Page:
Pneumonia, which could require a ventilator for assistance, is not uncommon after having surgery, which is why post-operative patients are encouraged to get up and start walking quickly after surgery.
Some of the most common causes of sepsis in hospitals include:
- Central lines, which are inserted into major veins and kept in for longer durations
- Urinary catheters, which can cause catheter-associated urinary tract infection
- Surgical site infections, meaning bacteria have entered the body either during surgery or from a wound that was not properly cleaned or covered.
- Ventilator-associated pneumonia, as ventilator tubes could provide an avenue for bacteria to travel into the lungs
Bedsores, which commonly occur when someone is bedridden for long periods of time without movement, are another source of sepsis for those who have been recently hospitalized or in a long-term care facility.
In addition, it’s important to monitor any incisions, as that’s another area that could be infected with bacteria. Signs of infection at the wound site include increasing redness around the incision, pus or fluid coming from the incision, warmer than usual skin around the incision, increased pain around the incision, fever, and fatigue.
If sepsis isn’t caught early enough, the patient can go into septic shock and experience organ failure or death.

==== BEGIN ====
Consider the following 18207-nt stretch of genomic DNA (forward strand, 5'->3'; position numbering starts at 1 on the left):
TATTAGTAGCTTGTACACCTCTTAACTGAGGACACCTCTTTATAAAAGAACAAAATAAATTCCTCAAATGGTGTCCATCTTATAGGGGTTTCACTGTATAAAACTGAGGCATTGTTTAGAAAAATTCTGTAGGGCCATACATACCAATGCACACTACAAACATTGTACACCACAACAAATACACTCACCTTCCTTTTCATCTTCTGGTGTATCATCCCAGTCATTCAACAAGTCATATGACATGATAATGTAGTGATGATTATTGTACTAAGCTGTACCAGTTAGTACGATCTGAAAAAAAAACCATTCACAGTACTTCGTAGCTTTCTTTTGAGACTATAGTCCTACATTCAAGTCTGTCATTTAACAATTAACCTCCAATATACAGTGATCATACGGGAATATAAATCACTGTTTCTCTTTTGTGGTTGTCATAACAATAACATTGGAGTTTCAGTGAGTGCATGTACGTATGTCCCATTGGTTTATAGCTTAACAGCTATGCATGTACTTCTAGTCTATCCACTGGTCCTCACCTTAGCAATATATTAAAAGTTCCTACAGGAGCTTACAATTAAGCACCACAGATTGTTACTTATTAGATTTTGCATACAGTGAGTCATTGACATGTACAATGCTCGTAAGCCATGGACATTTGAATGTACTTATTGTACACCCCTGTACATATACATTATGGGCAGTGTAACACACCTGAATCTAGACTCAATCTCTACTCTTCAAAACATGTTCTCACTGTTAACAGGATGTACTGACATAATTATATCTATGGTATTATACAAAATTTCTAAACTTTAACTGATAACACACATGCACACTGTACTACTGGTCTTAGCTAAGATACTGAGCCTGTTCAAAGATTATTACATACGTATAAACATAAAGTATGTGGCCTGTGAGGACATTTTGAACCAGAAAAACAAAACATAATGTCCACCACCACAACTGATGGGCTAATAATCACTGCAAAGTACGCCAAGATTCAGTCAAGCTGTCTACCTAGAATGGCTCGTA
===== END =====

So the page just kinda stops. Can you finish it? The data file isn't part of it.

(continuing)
In addition to the health risk itself from sepsis, there can be long-lasting effects of sepsis. For instance, the degradation of muscle function from lack of movement over a long period of time makes it difficult for patients to care for themselves as they rebuild strength. Because of the long-term implications of hospital infection, a victim might seek to recover damages by contacting a Reno medical malpractice lawyer.
What Is Neonatal Sepsis?
Newborns are also susceptible to neonatal sepsis through the introduction of bacteria in their bloodstream through either horizontal or vertical transmission. Vertical transmission happens when a maternal infection spreads to the baby shortly before or during the birth process. The risk of vertical transmission is higher when the membrane is prematurely ruptured or there is an infection of the placenta or fetal membrane. The risk of vertical transmission is also higher if the baby is born prematurely, the doctor uses forceps during birth, or the hospital uses electrodes for intrauterine monitoring during labor. Horizontal transmission happens after birth, through contact with either caregiver, medical personnel, or environmental contaminants.